International Mammalian Genome Society

The 13th International Mouse Genome Conference
October 31-November 3, 1999

Table of Contents * Structure * Bioinformatics * Sequence * Mapping * New Tools * Gene Discovery * Developmental * Mutagenesis * Functional Genomics

D20 Prediction of Regulatory Regions: Sequence and Computational Analysis of the Murine Tbx4 Locus

Amy Horton, Naiche Adler, Jeremy Gibson-Brown, Virginia Papaioannou, and Lee Silver. Princeton University, Princeton, New Jersey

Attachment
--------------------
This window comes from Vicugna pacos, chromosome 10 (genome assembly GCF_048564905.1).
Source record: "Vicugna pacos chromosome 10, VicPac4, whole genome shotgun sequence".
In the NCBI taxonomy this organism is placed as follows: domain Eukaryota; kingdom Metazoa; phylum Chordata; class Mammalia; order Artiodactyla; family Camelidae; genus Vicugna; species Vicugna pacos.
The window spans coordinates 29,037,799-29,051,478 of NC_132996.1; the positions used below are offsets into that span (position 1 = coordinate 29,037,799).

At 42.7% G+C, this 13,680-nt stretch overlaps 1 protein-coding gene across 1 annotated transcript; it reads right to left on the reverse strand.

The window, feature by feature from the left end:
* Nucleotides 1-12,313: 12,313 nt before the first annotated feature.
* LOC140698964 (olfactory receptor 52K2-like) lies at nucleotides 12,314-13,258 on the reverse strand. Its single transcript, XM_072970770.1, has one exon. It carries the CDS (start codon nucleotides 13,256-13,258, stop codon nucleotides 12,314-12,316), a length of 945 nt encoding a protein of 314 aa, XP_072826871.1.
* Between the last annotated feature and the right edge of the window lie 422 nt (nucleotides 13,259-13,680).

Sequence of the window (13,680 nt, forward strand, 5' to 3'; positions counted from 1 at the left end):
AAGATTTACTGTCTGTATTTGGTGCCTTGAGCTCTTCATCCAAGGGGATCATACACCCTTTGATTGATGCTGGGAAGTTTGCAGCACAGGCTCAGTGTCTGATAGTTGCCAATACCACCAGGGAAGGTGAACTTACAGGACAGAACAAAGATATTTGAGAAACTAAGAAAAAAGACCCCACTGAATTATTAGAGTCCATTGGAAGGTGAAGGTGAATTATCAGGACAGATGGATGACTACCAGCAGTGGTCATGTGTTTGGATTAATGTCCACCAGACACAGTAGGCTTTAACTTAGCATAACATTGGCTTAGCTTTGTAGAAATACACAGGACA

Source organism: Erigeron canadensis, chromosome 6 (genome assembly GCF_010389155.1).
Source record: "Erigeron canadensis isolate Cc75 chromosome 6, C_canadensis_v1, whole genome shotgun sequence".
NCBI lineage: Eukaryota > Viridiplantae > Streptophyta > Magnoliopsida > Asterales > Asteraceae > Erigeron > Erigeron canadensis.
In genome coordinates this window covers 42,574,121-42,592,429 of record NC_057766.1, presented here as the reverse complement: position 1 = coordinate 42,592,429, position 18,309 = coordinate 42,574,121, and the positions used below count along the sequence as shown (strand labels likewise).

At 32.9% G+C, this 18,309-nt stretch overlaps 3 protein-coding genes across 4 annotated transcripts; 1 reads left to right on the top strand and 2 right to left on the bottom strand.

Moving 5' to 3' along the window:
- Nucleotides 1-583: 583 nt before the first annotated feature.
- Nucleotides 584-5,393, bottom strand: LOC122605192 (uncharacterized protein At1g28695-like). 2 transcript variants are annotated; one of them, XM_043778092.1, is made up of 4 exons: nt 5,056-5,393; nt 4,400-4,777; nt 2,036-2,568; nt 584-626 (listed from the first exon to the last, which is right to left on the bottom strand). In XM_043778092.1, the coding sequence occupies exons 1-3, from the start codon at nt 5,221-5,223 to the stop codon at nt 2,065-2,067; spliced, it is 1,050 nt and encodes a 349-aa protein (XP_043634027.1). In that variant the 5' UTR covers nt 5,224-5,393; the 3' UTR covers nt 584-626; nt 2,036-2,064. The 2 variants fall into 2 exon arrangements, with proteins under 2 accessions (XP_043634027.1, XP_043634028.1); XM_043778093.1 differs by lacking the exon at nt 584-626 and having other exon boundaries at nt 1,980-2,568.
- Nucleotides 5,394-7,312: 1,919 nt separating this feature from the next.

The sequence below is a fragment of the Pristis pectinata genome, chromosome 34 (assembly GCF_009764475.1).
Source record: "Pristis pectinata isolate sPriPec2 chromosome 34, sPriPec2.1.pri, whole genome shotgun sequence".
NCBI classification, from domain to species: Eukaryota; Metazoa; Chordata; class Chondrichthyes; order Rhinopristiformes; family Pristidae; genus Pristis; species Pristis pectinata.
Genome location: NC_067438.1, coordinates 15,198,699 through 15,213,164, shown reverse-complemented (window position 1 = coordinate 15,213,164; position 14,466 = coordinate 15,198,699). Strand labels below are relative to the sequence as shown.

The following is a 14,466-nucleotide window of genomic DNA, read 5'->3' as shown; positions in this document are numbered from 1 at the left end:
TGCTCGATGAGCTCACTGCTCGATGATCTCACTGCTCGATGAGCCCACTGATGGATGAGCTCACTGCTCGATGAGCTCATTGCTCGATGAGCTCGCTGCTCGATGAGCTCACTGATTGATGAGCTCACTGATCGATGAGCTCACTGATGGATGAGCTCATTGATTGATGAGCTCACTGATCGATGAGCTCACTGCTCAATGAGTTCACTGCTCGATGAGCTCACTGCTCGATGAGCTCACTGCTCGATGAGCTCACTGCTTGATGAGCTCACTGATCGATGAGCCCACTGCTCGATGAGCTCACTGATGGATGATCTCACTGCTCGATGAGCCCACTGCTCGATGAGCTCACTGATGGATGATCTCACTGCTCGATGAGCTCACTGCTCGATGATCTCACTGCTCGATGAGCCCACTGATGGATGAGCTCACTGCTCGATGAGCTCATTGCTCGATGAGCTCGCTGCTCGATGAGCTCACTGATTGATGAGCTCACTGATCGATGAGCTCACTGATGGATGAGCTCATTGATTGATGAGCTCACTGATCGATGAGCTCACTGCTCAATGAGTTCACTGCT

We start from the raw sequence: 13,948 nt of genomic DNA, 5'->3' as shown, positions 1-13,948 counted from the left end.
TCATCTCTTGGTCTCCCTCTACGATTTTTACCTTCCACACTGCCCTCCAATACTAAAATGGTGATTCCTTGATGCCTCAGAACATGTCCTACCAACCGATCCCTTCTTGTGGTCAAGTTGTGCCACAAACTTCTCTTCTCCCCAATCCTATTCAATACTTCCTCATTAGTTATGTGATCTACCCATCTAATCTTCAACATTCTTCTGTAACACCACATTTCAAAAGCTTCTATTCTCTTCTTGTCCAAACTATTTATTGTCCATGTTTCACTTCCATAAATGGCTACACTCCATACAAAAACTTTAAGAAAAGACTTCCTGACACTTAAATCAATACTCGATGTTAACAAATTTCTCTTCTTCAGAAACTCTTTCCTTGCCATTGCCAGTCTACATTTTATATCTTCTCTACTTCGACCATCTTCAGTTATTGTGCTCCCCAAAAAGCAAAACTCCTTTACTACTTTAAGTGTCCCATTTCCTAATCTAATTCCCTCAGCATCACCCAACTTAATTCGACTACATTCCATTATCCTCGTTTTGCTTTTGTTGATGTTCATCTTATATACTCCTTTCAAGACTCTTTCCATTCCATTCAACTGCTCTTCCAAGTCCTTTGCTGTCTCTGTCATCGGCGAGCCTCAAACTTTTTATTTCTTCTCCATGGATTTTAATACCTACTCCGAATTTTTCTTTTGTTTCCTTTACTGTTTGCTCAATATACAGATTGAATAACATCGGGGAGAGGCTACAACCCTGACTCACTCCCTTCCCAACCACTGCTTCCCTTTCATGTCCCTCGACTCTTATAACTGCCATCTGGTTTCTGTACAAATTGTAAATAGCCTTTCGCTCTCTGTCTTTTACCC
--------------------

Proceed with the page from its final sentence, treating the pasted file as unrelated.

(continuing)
We are interested in the manner by which duplicated genes have been maintained in the genome and have evolved new functions. During the evolution of the vertebrate lineage, numerous genes appear to have undergone two duplication events, which are thought to have allowed novel morphologies such as jaws and differentiated fore- and hind-limbs. The divergence in expression patterns, rather than in coding sequences, of some of these genes following duplication may have driven the evolution of such features. The T-box gene family, many members of which appear to have arisen from such duplications, encodes at least 14 transcription factors that participate in organogenesis of these and other structures. Two closely related duplicates, Tbx4 and Tbx5, are involved early in the development of hind- and fore-limbs, respectively. Studies of the expression patterns of these two genes in mammals show regions of both overlapping and exclusive activity. As a result, isolation of the regulatory regions of these genes is very important for the molecular study of macroevolution. Large scale mutagenic screens in mice are unreasonable for saturating an entire locus and examining the effects on gene expression of small site deletions or alterations. Currently, several available algorithms based on sequence conservation between orthologous genes can, in conjunction with transcription factor binding site search programs, predict gene regulatory regions for further study using targeted mutagenesis. We present here the genomic sequence of the murine Tbx4 gene, as well as computational work using such programs to identify regulatory regions on the basis of similarity to the human ortholog. Additionally, we discuss patterns of conservation of these predicted regulatory regions among paralogs and their evolutionary implications.


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